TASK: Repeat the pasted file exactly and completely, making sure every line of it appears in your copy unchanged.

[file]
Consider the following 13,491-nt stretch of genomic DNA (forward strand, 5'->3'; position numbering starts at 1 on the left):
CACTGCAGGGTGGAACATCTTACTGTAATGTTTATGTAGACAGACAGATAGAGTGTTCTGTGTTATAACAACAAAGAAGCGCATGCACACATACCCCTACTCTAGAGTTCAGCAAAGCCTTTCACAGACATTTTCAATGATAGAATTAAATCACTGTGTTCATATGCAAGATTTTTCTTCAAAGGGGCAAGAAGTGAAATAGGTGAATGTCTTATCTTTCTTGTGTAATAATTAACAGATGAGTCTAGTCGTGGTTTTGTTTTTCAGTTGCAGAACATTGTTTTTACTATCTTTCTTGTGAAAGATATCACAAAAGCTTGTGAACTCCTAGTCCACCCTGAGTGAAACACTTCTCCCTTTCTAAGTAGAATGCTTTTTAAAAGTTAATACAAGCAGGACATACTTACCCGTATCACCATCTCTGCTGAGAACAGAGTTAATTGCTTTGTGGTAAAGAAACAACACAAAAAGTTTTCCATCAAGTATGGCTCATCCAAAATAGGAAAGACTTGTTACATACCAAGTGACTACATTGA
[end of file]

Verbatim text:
Consider the following 13,491-nt stretch of genomic DNA (forward strand, 5'->3'; position numbering starts at 1 on the left):
CACTGCAGGGTGGAACATCTTACTGTAATGTTTATGTAGACAGACAGATAGAGTGTTCTGTGTTATAACAACAAAGAAGCGCATGCACACATACCCCTACTCTAGAGTTCAGCAAAGCCTTTCACAGACATTTTCAATGATAGAATTAAATCACTGTGTTCATATGCAAGATTTTTCTTCAAAGGGGCAAGAAGTGAAATAGGTGAATGTCTTATCTTTCTTGTGTAATAATTAACAGATGAGTCTAGTCGTGGTTTTGTTTTTCAGTTGCAGAACATTGTTTTTACTATCTTTCTTGTGAAAGATATCACAAAAGCTTGTGAACTCCTAGTCCACCCTGAGTGAAACACTTCTCCCTTTCTAAGTAGAATGCTTTTTAAAAGTTAATACAAGCAGGACATACTTACCCGTATCACCATCTCTGCTGAGAACAGAGTTAATTGCTTTGTGGTAAAGAAACAACACAAAAAGTTTTCCATCAAGTATGGCTCATCCAAAATAGGAAAGACTTGTTACATACCAAGTGACTACATTGA